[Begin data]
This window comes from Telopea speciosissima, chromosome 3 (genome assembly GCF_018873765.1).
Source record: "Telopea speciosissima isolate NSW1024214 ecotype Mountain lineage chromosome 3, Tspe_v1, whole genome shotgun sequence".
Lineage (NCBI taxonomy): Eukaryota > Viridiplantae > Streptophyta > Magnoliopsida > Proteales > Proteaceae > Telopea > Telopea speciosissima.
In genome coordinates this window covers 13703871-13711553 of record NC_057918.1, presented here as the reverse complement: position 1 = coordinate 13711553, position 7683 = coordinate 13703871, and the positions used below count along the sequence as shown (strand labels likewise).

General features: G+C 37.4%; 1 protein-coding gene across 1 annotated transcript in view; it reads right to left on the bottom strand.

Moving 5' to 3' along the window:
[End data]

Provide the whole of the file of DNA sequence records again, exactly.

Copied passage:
This window comes from Telopea speciosissima, chromosome 3 (genome assembly GCF_018873765.1).
Source record: "Telopea speciosissima isolate NSW1024214 ecotype Mountain lineage chromosome 3, Tspe_v1, whole genome shotgun sequence".
Lineage (NCBI taxonomy): Eukaryota > Viridiplantae > Streptophyta > Magnoliopsida > Proteales > Proteaceae > Telopea > Telopea speciosissima.
In genome coordinates this window covers 13703871-13711553 of record NC_057918.1, presented here as the reverse complement: position 1 = coordinate 13711553, position 7683 = coordinate 13703871, and the positions used below count along the sequence as shown (strand labels likewise).

General features: G+C 37.4%; 1 protein-coding gene across 1 annotated transcript in view; it reads right to left on the bottom strand.

Moving 5' to 3' along the window: